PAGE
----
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2nd October 2017

Current student loan structure is “wrong” says Tory policy head

“We are driving a generation against aspiration, because we are punishing aspiration. That is about the most un-Tory thing I can think of.”

The chair of the Theresa May’s Policy Board, George Freeman MP, has told a fringe meeting at the Conservative Party Conference that the effects of post-2012 student fees are “clearly not what was intended”.

At an event entitled “How should the Conservative Party Tackle Intergenerational Unfairness”, organised by the free market think tank the Institute of Economic Affairs, he said that the reason loans will be changed for future students is because “it is wrong if that debt becomes a disincentive to get on and earn more”.

It came after the Prime Minister announced that, among a number of new measures aimed at winning over young voters, tuition fees would be capped at £9,250 for those stating university 2018-19, and that the repayment threshold would be raised to salaries of £25,000 and over.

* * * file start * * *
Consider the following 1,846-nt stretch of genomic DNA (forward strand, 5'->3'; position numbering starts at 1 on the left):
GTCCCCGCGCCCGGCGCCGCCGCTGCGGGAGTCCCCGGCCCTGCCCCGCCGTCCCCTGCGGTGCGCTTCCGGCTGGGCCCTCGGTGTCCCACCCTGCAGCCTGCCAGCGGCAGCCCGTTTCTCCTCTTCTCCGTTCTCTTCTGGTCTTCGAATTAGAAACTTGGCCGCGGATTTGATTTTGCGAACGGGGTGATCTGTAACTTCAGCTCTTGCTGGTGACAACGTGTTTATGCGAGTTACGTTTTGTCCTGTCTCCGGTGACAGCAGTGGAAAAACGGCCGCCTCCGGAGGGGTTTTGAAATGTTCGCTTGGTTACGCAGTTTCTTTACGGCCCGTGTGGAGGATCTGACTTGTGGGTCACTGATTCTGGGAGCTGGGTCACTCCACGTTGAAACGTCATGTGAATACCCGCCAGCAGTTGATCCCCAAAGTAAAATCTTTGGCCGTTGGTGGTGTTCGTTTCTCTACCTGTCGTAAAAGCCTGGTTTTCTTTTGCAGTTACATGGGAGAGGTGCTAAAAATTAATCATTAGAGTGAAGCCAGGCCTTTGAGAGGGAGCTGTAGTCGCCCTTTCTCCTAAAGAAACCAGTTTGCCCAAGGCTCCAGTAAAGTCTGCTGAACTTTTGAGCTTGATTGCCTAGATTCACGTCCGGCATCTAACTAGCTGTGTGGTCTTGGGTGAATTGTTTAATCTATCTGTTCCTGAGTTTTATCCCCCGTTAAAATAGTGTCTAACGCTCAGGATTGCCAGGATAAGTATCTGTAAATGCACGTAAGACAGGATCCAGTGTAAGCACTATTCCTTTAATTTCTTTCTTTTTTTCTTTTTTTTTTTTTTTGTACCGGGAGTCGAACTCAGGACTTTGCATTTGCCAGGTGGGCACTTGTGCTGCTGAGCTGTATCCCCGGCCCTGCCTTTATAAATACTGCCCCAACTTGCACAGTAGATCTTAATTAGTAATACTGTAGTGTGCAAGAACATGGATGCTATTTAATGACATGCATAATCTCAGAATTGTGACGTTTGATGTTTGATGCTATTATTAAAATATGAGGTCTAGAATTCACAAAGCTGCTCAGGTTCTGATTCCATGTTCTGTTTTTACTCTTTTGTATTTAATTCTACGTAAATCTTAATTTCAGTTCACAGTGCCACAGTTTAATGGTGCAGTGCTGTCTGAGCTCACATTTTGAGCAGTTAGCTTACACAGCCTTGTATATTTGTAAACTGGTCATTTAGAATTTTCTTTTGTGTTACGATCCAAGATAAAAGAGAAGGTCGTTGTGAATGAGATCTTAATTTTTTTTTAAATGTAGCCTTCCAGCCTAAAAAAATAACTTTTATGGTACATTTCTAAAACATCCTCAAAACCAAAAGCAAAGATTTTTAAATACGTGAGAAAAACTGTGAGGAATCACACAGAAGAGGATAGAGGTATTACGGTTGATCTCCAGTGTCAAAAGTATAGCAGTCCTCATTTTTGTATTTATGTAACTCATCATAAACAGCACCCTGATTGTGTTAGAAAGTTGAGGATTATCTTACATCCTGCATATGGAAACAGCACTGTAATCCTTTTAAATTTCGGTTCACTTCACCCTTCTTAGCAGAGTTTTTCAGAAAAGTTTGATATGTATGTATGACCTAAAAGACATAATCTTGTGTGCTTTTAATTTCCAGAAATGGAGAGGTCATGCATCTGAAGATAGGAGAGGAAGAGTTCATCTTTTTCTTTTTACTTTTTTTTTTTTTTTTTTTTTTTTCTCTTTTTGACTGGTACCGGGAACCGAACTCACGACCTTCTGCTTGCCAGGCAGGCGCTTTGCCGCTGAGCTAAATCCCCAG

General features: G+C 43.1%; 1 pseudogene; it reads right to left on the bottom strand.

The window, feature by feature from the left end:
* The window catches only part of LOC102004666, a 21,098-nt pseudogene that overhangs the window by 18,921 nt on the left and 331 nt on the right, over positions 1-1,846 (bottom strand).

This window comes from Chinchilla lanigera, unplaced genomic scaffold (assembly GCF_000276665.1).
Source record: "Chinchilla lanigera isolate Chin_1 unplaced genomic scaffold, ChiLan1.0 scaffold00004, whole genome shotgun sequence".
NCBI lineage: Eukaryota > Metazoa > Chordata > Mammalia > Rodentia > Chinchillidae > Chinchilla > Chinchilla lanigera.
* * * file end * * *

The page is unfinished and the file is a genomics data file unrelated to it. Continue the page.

Lord Willetts, who was Universities Minister from 2010 to 2014, welcomed the changes, telling The Mancunion: “the thing students should focus on is the repayment formula, and of course the main change today is to make that repayment formula even more generous.”

However, he also defended the current system saying that: “the so—called ‘student debt’ is nothing like an overdraft or a mortgage” and that access to university among those from disadvantaged  backgrounds had not been diminished since that fee regime was introduced.

When discussing what would attract young voters to back the Conservatives, Freeman said that it would not be achieved by “being trendy, and having Glastonbury-style things” — in reference to Corbyn appearing at the festival this summer — but admitted that there is a widespread cultural perception among young voters that the Tory Party is not for them.

He also told the audience that the election showed that there is a crisis in capitalism and that the unfairness between different generations is “the biggest domestic issue we face.”

“The markets are not working, and that’s why people are losing faith in capitalism…It’s about regulating the market so that it works.”

Freeman also dismissed any prospect of moving policy closer Labour’s after the opposition’s unexpectedly good performance in the general election.

“If we go down the road of offering a money tree, turn on the taps, all-things-to-all-people Corbyn solutions, they’ll vote for the real thing. We have to come up with conservative solutions.”

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